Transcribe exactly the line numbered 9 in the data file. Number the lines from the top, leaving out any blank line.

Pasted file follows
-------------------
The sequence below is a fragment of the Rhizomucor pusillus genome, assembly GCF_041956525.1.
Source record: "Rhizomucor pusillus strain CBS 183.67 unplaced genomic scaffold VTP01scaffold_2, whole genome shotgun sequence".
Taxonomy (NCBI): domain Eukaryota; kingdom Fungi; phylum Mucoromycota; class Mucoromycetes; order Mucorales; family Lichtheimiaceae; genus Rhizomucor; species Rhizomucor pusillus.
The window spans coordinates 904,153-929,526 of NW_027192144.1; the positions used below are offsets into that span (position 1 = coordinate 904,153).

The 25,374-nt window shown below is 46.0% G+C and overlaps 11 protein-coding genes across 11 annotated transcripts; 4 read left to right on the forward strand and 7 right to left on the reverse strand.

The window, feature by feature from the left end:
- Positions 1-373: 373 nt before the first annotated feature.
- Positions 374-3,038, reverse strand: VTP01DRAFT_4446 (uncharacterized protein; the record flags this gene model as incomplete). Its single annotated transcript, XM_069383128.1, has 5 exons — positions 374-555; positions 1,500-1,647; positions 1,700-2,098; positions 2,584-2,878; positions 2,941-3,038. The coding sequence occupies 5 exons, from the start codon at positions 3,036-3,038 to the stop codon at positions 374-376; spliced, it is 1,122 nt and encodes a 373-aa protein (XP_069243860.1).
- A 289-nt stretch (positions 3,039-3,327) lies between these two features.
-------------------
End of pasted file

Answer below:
- A 289-nt stretch (positions 3,039-3,327) lies between these two features.